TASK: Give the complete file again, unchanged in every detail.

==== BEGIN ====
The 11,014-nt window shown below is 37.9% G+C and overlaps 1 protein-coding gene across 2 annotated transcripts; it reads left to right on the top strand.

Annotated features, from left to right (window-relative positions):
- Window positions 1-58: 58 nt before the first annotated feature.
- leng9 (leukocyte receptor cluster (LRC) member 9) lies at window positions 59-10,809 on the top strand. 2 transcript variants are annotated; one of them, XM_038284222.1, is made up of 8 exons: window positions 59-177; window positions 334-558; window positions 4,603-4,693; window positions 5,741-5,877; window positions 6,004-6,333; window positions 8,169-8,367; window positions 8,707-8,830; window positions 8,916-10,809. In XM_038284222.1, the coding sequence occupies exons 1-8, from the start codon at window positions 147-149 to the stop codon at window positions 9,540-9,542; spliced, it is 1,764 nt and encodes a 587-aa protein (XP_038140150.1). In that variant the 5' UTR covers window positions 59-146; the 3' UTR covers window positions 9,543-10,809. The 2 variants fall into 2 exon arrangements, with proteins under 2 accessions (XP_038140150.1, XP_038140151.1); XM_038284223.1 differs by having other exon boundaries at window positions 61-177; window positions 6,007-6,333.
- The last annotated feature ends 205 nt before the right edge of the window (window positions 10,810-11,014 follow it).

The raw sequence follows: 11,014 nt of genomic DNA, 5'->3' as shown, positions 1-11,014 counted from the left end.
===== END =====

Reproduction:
The 11,014-nt window shown below is 37.9% G+C and overlaps 1 protein-coding gene across 2 annotated transcripts; it reads left to right on the top strand.

Annotated features, from left to right (window-relative positions):
- Window positions 1-58: 58 nt before the first annotated feature.
- leng9 (leukocyte receptor cluster (LRC) member 9) lies at window positions 59-10,809 on the top strand. 2 transcript variants are annotated; one of them, XM_038284222.1, is made up of 8 exons: window positions 59-177; window positions 334-558; window positions 4,603-4,693; window positions 5,741-5,877; window positions 6,004-6,333; window positions 8,169-8,367; window positions 8,707-8,830; window positions 8,916-10,809. In XM_038284222.1, the coding sequence occupies exons 1-8, from the start codon at window positions 147-149 to the stop codon at window positions 9,540-9,542; spliced, it is 1,764 nt and encodes a 587-aa protein (XP_038140150.1). In that variant the 5' UTR covers window positions 59-146; the 3' UTR covers window positions 9,543-10,809. The 2 variants fall into 2 exon arrangements, with proteins under 2 accessions (XP_038140150.1, XP_038140151.1); XM_038284223.1 differs by having other exon boundaries at window positions 61-177; window positions 6,007-6,333.
- The last annotated feature ends 205 nt before the right edge of the window (window positions 10,810-11,014 follow it).

The raw sequence follows: 11,014 nt of genomic DNA, 5'->3' as shown, positions 1-11,014 counted from the left end.